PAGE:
Good luck, and be careful.
 

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Discussion Starter #5
Done!

I finished :D It only took about 2.5 hours, and I work slowly! There were no hitches, and a quick test drive showed that the used battery works like it should. :) Time will tell how good it really is.
I took photos every step of the way. I’ll upload them to Yahoo! Photos soon, and post the links.
The used battery cost $800 and came from LKQ somewhere in CA, I’m not sure where. Shipping was $100 to Oroville. (Oroville is about 70 miles N of Sacramento, on Hwy 70.)
I followed the procedure almost exactly as in the Service Manual. I didn’t disconnect the MCM and BCM from the Power Control Unit; I just unfastened them from the battery and folded them back out of the way. (The object was only to disconnect everything from the battery.) I had a vacuum cleaner handy, and sucked all the dust off of everything I could get to.
Before the test drive, I reset the IMA system by disconnecting the 12V battery. During the test drive, I checked the time to full charge, and it was 9 minutes @ 3000 rpm. This still seems like too little time; but it is a lot more then the 3 minutes the old battery took :!:
Oh, BTW the old battery measured 156V at the Bypass Resistor. :shock: Maybe the BCM was overcharging to compensate for its malfunctioning :?:
- Jim
 

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Congratulations! :D ;) What will you do with the old pack? It would be useful to find out what went wrong.It looks pretty dirty in there. My car has nearly 100K, and the fan encolsure and MPI outlet ducting is still nice and black with not much dust. I have looked in 10 or more electronics enclosures and never saw one that coated with dust. I wonder if that is part of the problem?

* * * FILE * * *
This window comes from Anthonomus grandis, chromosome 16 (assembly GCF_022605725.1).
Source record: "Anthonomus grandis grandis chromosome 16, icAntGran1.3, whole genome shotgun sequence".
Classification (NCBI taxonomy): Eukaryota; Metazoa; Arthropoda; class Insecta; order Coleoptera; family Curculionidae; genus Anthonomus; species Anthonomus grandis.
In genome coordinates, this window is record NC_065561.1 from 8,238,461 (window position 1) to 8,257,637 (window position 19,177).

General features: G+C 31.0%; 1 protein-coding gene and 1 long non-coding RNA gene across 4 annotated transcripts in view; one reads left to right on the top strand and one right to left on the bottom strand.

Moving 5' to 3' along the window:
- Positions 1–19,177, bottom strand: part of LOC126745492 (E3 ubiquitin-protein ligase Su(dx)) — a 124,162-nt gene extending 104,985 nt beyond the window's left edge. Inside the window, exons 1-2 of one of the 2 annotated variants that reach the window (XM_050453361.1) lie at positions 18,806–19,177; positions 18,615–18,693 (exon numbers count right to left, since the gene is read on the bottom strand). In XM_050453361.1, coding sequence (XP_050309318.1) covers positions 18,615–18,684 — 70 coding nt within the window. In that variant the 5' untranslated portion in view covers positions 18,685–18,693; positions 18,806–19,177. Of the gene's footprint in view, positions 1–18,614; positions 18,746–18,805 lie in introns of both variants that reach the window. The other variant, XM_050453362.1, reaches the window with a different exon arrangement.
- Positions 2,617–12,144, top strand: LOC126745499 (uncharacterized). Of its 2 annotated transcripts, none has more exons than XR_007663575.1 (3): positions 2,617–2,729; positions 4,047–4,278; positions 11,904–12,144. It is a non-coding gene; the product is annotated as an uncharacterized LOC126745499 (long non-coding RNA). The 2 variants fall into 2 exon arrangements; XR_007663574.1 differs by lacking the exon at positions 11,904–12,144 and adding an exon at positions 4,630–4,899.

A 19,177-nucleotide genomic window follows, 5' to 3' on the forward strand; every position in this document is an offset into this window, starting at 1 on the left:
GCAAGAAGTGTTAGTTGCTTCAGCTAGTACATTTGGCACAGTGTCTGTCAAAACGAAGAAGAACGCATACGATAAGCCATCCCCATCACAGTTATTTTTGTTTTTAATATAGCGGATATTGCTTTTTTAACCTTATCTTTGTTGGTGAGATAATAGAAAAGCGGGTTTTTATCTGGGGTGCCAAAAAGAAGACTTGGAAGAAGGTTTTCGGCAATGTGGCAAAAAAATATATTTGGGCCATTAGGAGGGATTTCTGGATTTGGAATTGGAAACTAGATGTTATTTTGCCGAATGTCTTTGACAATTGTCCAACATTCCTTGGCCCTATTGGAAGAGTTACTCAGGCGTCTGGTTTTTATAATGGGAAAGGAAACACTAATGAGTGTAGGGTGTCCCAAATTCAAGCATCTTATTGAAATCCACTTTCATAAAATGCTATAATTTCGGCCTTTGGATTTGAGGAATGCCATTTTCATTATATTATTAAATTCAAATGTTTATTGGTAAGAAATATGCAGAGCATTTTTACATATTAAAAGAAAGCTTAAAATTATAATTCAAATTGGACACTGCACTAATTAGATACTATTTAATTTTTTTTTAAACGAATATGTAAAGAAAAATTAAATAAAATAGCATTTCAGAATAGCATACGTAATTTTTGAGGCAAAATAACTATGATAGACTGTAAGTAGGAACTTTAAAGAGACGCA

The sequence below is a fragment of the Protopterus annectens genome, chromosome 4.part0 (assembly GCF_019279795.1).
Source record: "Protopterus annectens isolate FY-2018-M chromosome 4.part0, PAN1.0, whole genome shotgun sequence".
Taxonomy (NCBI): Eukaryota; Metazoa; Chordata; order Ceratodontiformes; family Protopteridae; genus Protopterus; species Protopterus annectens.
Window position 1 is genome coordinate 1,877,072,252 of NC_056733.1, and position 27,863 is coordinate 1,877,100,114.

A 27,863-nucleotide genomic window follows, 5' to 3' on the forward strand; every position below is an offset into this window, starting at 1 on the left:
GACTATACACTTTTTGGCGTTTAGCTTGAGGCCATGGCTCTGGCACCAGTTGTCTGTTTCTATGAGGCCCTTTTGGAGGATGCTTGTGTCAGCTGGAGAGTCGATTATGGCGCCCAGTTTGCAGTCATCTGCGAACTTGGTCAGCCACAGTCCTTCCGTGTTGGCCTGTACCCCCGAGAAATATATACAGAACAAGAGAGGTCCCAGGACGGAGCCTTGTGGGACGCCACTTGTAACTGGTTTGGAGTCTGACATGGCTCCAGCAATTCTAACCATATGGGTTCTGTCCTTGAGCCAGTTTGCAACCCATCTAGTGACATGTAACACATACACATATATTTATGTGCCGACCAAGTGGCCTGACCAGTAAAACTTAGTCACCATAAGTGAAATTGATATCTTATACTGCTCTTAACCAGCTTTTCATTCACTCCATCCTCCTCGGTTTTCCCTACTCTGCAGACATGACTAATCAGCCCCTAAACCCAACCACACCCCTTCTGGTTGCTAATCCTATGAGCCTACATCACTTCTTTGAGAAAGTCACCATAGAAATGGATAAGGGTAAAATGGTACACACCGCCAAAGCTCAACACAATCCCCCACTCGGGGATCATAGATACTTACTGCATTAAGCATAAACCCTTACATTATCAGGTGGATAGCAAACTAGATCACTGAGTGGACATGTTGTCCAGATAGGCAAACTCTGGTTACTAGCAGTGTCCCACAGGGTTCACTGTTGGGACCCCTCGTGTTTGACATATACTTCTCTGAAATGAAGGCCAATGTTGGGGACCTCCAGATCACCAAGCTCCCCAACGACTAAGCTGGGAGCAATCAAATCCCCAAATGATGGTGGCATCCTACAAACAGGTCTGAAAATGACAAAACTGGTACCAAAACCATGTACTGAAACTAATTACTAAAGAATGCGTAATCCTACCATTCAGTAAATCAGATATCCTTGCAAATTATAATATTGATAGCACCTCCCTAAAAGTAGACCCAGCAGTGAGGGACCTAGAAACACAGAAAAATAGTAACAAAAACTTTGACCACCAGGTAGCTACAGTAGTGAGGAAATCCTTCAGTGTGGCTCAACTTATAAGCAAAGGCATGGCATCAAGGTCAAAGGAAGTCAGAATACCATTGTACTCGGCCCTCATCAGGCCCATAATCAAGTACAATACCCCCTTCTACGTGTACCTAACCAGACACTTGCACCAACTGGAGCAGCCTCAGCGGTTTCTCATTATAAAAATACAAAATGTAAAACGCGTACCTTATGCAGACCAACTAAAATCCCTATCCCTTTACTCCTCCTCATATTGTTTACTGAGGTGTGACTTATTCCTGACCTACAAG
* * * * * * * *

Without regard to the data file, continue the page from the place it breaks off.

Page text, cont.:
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Discussion Starter #8
I haven't decided what to do with the old pack. What do you suggest? :lol:

I live on a gravel road, 4 miles from pavement. Dust galore. I don't know much about the prior history of my car, I only bought it in October 2005. It lived in Central CA, and also in TX.

The dust layer was unsightly, but not enough to interfere with air circulation or heat transfer IMO. Are you thinking dirty electrical connectors? There is a stain in the bottom of the pan, you can see it on the second photo. I looked on the old battery and didn't see any sign of leakage though. Have you ever seen a stain like that? Maybe caused by heat... :?